Now that I understand somewhat the missional emphasis in certain parts of the Body of Christ, I suspect I have been doing it for a long time.
College is a natural place for that “sharing of our lives together” to occur, isn’t it? It particularly was in the days when many, many Christian youth went off to state universities.
We had a good interdenominational Christian fellowship on campus at Oakland University in the 1970’s. Several area churches sent people by to give us rides to church on Sunday morning. And some of us owned cars so we could go to other churches, and take friends along . . .
We also had an arrangement that, even in the 1970’s was a bit unique–a Christian special interest floor in Vandenberg Hall (one of the dormitories). We requested that floor every year I was at OU, and it was always granted. Probably half the folks on our floor were not in the Christian fellowship, so it was not a situation of total segregation.
In fact, when someone donated a fountain called “Saints and Sinners” which was installed in front of the campus library, the non-Christians on our floor started calling us the “Saints and Sinners” floor. It stuck. Ha!
Thing is, all of us majored in different things and interacted with different segments of our 10,000 member student body.
As a psych major (first of two majors), I met plenty of atheists in my classes on Freud and Skinner. And, to be honest, I was drawn most of all to the intellects of a few of them.
I have always been one who appreciates people who can think for themselves. In every group, there are a handful of people who are only there because it is easier than charting their own course through life or swimming upstream at any juncture. Thus it is probably not a huge surprise to realize that, even in the church of Jesus Christ, there are some who find it attractive to let others do their studying and thinking for them (despite God’s commands to the contrary). I have never liked that fact–when I find those who are intellectually lazy in the Body and who hide behind the scholarship of others, I try my hardest to get them to confront that tendency in themselves.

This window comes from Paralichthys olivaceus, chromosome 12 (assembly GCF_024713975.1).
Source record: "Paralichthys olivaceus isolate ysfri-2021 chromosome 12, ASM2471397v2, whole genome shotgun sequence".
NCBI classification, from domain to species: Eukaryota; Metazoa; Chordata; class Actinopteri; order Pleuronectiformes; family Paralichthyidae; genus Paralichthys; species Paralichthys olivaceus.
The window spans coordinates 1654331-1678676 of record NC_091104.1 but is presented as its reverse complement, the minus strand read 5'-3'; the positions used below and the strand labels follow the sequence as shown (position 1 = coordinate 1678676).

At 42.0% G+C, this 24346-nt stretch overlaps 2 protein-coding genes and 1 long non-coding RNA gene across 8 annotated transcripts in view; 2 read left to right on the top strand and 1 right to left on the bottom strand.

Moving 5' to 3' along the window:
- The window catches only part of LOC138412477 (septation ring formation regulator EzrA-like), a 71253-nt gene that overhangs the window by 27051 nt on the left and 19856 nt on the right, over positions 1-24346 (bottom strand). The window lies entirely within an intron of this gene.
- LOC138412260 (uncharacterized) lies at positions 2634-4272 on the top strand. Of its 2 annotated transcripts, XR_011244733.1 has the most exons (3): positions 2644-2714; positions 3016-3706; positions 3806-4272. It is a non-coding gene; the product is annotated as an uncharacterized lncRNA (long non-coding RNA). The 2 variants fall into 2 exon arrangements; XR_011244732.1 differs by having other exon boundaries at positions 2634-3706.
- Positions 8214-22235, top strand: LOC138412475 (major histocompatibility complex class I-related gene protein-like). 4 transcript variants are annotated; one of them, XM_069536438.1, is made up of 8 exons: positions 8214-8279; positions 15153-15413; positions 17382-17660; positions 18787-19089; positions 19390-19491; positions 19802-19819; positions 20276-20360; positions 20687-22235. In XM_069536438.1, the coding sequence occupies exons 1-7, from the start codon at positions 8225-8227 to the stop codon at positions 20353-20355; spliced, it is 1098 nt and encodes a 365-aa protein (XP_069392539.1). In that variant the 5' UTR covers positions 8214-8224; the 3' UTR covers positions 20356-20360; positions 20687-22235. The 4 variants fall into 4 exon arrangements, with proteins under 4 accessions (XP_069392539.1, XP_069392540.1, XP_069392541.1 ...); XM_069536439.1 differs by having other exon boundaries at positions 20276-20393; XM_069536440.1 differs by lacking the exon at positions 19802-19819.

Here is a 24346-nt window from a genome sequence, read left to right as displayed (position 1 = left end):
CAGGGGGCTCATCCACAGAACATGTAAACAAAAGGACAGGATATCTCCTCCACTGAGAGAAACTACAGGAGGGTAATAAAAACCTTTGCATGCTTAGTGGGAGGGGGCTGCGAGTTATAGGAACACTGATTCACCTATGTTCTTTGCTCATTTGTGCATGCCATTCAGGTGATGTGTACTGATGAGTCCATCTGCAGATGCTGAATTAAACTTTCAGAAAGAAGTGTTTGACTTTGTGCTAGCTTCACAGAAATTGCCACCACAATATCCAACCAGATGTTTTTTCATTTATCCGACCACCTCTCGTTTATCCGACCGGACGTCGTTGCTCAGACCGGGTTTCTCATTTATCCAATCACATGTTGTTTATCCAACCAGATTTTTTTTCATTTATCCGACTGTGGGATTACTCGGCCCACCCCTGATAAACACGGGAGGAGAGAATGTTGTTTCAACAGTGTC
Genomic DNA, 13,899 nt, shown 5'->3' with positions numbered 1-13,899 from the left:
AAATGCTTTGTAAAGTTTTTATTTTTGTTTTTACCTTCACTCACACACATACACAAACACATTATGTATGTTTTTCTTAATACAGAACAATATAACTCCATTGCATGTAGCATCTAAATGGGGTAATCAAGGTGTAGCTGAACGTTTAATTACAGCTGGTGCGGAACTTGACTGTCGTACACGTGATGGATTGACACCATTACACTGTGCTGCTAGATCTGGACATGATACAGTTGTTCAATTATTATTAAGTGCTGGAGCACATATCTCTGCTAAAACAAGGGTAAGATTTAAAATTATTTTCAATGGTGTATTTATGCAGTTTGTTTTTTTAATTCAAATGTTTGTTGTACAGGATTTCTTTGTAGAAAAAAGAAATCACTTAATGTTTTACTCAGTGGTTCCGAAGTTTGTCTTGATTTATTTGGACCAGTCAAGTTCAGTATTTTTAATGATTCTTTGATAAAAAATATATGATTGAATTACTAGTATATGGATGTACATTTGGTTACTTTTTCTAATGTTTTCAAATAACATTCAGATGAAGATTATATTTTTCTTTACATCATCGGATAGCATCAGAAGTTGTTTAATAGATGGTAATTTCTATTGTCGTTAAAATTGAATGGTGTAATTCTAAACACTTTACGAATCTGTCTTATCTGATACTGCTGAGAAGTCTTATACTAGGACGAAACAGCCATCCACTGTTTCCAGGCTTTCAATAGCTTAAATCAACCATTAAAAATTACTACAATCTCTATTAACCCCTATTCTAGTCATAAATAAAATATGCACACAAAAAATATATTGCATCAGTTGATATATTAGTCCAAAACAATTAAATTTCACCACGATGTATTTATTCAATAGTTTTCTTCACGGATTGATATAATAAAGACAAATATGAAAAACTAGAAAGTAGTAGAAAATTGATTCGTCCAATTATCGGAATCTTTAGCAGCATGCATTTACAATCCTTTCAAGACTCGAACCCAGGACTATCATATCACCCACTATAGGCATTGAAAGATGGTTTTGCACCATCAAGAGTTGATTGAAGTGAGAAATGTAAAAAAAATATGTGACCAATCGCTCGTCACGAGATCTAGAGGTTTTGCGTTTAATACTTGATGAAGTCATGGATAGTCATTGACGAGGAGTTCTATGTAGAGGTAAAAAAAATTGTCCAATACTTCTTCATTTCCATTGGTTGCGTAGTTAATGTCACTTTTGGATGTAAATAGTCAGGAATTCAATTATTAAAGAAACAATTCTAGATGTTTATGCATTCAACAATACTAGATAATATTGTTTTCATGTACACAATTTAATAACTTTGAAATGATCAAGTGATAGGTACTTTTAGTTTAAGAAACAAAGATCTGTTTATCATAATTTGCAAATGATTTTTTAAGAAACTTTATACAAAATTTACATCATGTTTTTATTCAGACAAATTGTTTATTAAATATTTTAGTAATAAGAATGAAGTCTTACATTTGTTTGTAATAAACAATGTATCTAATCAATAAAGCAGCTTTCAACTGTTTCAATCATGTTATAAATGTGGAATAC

One way I kept myself sharp while at university was discussing faith issues with atheist friends. We would go into our discussions with our eyes wide open–perhaps continuing a discussion begun in class over lunch in the residence halls. We were pretty certain no one was going to convince anyone of anything, but we would go over, as friends, and ask openly questions about “why do you believe?” and “why do you not believe?”
Those conversations helped me far more than the “yea, verily” conversations I often had with my Christian friends, conversations in which we pretty much agreed on everything . . .
I don’t think I nor my Christian friends were intellectually lazy in those conversations. Probably all of us engaged with our non-Christian friends from class. We just relaxed with each other at the end of the day and didn’t engage in anything too mentally challenging. We were comfortable together. That is easy to understand.
Later, when I added my Spanish major, I helped found the campus Spanish culture club. I also joined the International Students Club as one of several U.S. students who valued spending lots of time with our many, many students from overseas (we had a good engineering major at OU and the U.S. automakers were all headquartered in nearby Detroit). Although I didn’t think about it at the time, the international students were kind of a “reverse missionary” opportunity. I enjoyed them.
All that to say, it is indeed possible to interact with non-Christians in a variety of uplifting and interesting activities in which discussion of Christ comes up regularly but is not the sole emphasis. If we are Christians, people will become aware of that fact as they get to know us. And, if our lives are truly centered in Christ, as He is the center of all that is uplifting and good, then there is no wholesome activity in which He doesn’t play a part. Our job is perhaps less about contriving things to interject about Him and more about just being who we are in Him.